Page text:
What does the health of your mouth have to do with your overall health? In a word, plenty. A look inside or a swab of saliva can tell your doctor volumes about what’s going on inside your body.
Researchers are also discovering new reasons to brush and floss. A healthy mouth may help you ward off medical disorders. The flip side? An unhealthy mouth, especially if you have gum disease, may increase your risk of serious health problems such as heart attack, stroke, poorly controlled diabetes, preterm labor, and now, Alzheimer’s.
Your mouth is a window into what’s going on in the rest of your body, often serving as a helpful vantage point for detecting the early signs and symptoms of systemic disease — a disease that affects or pertains to your entire body, not just one of its parts. Systemic conditions such as AIDS or diabetes, for example, often first become apparent as mouth lesions or other oral problems. In fact, according to the Academy of General Dentistry, more than 90 percent of all systemic diseases produce oral signs and symptoms.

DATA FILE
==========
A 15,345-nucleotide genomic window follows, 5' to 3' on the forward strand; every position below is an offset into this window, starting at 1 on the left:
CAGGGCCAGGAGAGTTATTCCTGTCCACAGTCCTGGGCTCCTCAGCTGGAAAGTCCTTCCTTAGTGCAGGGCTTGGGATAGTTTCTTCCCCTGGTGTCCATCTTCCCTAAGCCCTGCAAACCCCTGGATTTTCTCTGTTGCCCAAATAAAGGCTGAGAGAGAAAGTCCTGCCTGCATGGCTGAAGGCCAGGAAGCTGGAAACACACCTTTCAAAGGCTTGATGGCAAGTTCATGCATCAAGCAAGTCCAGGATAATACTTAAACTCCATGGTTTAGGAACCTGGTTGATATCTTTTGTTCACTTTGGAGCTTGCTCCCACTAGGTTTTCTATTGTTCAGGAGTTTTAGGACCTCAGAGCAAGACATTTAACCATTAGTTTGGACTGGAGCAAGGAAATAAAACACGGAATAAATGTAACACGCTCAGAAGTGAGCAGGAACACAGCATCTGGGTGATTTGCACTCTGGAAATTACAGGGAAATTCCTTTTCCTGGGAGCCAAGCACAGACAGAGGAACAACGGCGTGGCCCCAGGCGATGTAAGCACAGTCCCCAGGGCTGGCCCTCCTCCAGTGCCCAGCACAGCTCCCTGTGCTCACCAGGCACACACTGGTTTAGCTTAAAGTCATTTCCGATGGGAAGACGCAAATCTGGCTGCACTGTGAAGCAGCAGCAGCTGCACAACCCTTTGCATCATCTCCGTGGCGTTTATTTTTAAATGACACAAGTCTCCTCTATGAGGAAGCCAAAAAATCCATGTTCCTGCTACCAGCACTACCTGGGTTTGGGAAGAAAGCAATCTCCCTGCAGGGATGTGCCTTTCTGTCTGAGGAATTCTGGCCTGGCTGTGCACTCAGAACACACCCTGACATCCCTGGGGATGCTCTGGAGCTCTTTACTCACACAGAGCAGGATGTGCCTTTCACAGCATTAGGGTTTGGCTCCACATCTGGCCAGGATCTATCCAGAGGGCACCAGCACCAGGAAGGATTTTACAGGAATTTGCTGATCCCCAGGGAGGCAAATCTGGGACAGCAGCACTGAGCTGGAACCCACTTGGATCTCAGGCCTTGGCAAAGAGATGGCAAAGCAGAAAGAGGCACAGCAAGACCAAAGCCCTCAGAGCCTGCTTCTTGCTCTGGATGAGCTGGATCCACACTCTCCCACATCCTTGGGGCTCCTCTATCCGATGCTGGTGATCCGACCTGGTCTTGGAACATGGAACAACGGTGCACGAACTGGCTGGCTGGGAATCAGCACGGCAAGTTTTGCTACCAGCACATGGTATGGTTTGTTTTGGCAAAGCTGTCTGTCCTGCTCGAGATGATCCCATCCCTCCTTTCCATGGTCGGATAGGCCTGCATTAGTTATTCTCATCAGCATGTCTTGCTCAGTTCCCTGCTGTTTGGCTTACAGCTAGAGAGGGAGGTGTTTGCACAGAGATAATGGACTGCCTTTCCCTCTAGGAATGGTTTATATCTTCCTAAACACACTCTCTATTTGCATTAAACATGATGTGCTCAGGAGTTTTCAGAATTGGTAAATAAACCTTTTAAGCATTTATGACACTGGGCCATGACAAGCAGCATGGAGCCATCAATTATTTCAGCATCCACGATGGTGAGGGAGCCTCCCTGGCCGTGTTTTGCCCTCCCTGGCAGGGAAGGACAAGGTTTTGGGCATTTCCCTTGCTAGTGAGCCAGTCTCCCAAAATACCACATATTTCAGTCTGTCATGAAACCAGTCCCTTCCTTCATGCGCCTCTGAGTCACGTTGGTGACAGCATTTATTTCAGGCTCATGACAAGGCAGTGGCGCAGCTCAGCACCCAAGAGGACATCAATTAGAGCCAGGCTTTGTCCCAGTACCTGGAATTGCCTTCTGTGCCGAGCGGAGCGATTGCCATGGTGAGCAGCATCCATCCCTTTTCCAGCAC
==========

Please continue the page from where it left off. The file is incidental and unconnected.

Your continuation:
If you don’t brush and floss regularly to keep your teeth clean, plaque can build up along your gumline, creating an environment for additional bacteria to accumulate in the space between your gums and your teeth. This gum infection is known as gingivitis. Left unchecked, gingivitis can lead to a more serious gum infection, Alzheimer’s. Now, more than ever, research is indicating that sustained oral health may lead to a prevention of Alzheimer’s disease.
Novy Scheinfeld, DDS, PC
ZoAnna Scheinfeld, MS, DMD
Hanna Orland, DMD
290 Carpenter Drive, 200A
Sandy Springs, GA 30328
3781 Chamblee Dunwoody Road
Chamblee, GA 30341